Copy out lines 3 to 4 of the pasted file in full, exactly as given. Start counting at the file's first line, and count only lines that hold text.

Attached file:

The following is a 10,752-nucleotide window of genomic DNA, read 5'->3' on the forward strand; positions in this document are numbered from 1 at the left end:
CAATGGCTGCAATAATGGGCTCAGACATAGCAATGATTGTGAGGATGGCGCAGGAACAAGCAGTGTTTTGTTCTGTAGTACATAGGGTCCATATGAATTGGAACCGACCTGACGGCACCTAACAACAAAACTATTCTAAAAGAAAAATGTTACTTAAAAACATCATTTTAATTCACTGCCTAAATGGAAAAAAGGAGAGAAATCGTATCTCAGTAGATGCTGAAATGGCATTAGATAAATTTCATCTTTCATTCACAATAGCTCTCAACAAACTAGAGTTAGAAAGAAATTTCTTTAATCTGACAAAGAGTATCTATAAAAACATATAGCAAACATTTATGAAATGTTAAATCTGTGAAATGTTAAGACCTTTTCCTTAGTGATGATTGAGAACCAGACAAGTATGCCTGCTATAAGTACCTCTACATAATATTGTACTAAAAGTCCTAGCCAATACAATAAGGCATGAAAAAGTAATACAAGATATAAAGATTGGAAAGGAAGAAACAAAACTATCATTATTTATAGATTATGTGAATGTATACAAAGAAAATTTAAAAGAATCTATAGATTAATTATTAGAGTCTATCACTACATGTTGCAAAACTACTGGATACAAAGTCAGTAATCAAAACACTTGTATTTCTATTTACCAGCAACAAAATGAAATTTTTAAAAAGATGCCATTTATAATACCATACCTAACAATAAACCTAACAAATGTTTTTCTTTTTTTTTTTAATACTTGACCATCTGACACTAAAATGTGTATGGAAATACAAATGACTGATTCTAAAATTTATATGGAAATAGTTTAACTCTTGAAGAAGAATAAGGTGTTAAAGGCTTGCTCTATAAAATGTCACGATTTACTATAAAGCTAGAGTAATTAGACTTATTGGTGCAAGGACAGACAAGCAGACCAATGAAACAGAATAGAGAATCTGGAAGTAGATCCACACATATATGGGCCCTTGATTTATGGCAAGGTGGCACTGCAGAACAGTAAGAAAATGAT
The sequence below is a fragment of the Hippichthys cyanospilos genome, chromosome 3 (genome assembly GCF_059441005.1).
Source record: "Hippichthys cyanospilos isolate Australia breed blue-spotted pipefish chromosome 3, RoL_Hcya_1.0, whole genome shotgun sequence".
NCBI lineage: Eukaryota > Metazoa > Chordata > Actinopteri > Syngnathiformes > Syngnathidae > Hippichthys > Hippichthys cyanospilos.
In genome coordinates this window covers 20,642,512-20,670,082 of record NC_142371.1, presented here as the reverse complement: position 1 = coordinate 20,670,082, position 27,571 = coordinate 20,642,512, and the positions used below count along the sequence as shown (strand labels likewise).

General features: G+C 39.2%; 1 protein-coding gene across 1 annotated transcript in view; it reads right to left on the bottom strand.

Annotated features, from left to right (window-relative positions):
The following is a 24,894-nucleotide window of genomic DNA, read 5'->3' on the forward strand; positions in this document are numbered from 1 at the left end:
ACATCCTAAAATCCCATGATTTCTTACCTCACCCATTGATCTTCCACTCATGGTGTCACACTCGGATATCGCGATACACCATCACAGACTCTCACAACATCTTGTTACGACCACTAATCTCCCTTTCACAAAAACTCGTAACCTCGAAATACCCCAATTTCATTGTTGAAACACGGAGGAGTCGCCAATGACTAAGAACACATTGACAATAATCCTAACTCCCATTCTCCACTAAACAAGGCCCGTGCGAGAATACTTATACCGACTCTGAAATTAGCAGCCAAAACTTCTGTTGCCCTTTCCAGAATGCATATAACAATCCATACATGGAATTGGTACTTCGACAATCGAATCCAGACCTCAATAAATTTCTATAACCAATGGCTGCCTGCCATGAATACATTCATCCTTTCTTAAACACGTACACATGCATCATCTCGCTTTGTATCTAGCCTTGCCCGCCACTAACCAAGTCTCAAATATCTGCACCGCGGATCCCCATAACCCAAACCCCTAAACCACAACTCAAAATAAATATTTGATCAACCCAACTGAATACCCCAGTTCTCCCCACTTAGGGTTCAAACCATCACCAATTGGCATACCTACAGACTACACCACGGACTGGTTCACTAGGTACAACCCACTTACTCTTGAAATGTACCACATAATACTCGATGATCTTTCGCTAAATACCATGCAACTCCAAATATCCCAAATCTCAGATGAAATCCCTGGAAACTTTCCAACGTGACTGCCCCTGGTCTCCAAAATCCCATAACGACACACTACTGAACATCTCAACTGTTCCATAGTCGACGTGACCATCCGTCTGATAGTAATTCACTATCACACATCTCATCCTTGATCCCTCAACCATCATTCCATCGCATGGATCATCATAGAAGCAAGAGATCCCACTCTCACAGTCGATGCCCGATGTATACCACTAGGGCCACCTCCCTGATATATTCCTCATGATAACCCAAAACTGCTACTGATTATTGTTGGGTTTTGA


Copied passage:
The sequence below is a fragment of the Hippichthys cyanospilos genome, chromosome 3 (genome assembly GCF_059441005.1).
Source record: "Hippichthys cyanospilos isolate Australia breed blue-spotted pipefish chromosome 3, RoL_Hcya_1.0, whole genome shotgun sequence".